5 Books You Should Read to be Smarter

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5 Books You Should Read to be Smarter

We know that reading can make us more educated, give us a wider vocabulary, approach new topics and even help us study better. But … Did you know that reading can make you smarter? Yes, you can do it.

As a sum of all the above factors, we can say that reading makes us smarter because it allows us to know aspects that until now we did not know, allows us to approach other realities and even explore new topics. If that is what you are looking for, we recommend these 5 books that every self-respecting reader should read at some time in their life and that without a doubt will make you smarter:

1. The old man and the sea, by Ernest Hemingway

The most famous work of this author, was awarded the Pulitzer Prize and the Nobel Prize for Literature, and recognized as one of the most outstanding works of fiction in the world. It was adapted to the cinema on numerous occasions, but without a doubt nothing equals the reading itself of this masterpiece. Doing so will make you smarter, and even a little more human.

2. The Prince, by Nicolás Machiavelli

At first it was recognized as a political treaty, for the purpose with which it was drafted, but then its importance extended to all areas of daily life. Understanding this book will allow us to understand many other aspects, and solve them under the philosophy of the great Machiavelli.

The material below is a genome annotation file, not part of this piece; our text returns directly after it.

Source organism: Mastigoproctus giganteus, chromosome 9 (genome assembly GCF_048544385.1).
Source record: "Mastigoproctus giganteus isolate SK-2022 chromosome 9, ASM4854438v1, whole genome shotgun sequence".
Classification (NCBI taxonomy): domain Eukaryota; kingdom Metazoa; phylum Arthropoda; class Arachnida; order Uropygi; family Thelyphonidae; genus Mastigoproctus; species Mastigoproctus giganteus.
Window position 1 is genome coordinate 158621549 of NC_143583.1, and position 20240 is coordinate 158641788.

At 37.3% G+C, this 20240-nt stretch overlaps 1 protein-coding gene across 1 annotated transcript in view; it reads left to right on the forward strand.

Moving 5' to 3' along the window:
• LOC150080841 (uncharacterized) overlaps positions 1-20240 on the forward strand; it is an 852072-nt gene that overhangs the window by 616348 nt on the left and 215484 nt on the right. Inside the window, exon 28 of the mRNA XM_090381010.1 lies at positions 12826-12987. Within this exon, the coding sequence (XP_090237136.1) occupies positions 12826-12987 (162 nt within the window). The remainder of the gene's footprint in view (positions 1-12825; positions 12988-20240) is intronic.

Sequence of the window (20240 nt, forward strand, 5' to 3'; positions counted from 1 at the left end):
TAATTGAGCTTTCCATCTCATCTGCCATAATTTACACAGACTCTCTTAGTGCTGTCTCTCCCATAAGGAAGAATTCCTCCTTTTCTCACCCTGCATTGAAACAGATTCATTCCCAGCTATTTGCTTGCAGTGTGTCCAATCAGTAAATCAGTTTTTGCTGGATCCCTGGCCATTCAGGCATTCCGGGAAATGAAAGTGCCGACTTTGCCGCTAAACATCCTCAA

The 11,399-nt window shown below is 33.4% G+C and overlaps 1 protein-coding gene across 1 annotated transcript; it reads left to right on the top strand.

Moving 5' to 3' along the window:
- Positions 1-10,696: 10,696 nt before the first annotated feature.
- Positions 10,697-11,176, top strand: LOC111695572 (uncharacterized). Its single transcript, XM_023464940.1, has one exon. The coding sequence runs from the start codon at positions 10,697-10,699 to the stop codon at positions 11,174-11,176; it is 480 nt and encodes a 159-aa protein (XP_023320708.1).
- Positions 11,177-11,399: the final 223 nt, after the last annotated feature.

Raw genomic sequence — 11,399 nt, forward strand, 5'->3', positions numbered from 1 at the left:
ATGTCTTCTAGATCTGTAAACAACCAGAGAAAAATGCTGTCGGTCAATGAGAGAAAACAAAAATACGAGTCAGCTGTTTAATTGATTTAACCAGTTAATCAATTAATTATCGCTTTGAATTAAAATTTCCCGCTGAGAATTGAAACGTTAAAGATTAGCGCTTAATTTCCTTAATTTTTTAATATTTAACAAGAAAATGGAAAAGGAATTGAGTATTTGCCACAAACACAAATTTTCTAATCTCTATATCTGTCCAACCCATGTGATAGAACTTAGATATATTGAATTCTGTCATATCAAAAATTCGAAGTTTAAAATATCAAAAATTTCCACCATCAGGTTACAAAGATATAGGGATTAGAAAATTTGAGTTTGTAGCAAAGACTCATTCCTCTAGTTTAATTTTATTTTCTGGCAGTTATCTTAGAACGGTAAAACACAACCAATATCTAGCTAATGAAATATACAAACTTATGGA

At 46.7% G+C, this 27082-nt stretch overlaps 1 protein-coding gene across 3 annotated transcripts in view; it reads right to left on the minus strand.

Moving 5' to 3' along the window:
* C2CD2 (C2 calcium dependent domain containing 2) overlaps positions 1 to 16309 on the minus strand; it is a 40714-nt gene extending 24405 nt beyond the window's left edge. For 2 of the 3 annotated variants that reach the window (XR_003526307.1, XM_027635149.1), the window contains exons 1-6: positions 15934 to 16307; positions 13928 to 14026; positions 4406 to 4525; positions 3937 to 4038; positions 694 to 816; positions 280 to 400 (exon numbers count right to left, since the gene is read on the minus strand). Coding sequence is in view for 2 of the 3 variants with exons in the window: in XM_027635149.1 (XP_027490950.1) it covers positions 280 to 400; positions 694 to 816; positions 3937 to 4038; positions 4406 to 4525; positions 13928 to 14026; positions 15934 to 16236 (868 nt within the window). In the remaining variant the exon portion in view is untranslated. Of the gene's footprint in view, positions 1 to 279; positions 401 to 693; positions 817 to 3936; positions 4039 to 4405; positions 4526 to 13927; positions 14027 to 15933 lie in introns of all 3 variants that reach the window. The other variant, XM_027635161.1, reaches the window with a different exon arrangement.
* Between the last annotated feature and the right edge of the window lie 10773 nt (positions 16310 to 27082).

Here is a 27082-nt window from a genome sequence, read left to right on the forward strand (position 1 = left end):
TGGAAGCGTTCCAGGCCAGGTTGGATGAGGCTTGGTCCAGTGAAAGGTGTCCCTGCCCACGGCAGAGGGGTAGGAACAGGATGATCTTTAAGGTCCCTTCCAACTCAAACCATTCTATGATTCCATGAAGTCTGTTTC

3. History of Western Philosophy, by Bertrand Russell

Have you ever wondered why we are the way we are? Where we come from? What does our behavior depend on? Well, all those answers are in History of Western Philosophy.

4. The trips of Gulliver, by Jonathan Swift

Maybe the title or the same review of the story does not seem too new, but it is what is learned between the lines of this book what makes it a must-have masterpiece for those who wish to learn something by reading a book.

5. Guerra y Paz, by León Tolstoy

Throughout 50 years of Russian history, Tolstoy tells the adventures and problems of characters belonging to four different families. In this account of what appears to be “normal” characters, some historical figures are filtered, such as the Russian Emperor Alexander I.



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